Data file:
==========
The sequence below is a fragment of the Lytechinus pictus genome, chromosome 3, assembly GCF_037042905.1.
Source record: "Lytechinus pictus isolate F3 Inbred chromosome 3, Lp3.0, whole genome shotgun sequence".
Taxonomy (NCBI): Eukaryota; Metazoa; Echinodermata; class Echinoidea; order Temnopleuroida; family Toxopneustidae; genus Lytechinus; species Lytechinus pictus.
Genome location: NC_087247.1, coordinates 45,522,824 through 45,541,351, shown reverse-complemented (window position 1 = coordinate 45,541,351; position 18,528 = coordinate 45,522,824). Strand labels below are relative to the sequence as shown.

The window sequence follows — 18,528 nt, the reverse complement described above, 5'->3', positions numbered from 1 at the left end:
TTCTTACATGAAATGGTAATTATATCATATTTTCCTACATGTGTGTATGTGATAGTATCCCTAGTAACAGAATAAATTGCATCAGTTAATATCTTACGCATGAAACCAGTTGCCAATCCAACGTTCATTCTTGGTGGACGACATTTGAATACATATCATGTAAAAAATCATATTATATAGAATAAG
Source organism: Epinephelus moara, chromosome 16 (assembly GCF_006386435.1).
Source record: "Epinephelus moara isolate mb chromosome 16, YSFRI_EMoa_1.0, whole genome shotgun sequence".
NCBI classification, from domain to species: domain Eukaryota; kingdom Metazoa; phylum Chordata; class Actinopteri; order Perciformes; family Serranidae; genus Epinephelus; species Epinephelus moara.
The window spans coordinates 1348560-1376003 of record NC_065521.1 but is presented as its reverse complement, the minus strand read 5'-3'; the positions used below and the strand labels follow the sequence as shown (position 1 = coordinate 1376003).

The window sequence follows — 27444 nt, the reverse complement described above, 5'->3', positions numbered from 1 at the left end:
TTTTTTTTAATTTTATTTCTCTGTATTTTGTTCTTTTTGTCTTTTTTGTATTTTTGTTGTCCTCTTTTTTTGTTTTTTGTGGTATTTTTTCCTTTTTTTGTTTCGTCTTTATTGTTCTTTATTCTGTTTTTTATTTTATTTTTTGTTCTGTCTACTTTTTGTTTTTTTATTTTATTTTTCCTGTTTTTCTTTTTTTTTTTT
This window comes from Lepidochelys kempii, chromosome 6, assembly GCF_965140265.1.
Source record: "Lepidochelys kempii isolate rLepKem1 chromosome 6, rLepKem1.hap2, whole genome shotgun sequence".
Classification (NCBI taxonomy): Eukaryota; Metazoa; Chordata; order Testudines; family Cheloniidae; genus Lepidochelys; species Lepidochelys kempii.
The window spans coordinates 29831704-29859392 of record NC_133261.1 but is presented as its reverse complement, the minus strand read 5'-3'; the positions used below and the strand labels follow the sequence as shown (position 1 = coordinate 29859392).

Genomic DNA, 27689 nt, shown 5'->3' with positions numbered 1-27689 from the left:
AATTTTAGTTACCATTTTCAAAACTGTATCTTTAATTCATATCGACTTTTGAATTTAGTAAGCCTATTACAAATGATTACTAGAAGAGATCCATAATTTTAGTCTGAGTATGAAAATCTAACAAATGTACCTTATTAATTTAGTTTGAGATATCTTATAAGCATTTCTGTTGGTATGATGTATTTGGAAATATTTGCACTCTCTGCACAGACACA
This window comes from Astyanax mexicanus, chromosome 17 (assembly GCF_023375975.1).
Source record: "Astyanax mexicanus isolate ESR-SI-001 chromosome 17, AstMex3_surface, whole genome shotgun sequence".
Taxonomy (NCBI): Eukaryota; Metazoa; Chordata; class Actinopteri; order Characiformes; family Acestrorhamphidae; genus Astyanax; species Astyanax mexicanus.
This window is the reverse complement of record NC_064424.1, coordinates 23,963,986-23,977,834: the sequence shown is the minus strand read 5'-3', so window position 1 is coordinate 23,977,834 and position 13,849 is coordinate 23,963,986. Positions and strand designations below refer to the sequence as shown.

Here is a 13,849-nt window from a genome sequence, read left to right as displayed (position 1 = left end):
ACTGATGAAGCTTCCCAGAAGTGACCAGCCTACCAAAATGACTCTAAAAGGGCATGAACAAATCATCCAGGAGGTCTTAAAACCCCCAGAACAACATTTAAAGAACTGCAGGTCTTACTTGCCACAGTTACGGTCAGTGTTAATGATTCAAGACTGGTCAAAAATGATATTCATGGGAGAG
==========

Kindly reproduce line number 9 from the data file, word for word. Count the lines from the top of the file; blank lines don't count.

NCBI classification, from domain to species: domain Eukaryota; kingdom Metazoa; phylum Chordata; class Actinopteri; order Perciformes; family Serranidae; genus Epinephelus; species Epinephelus moara.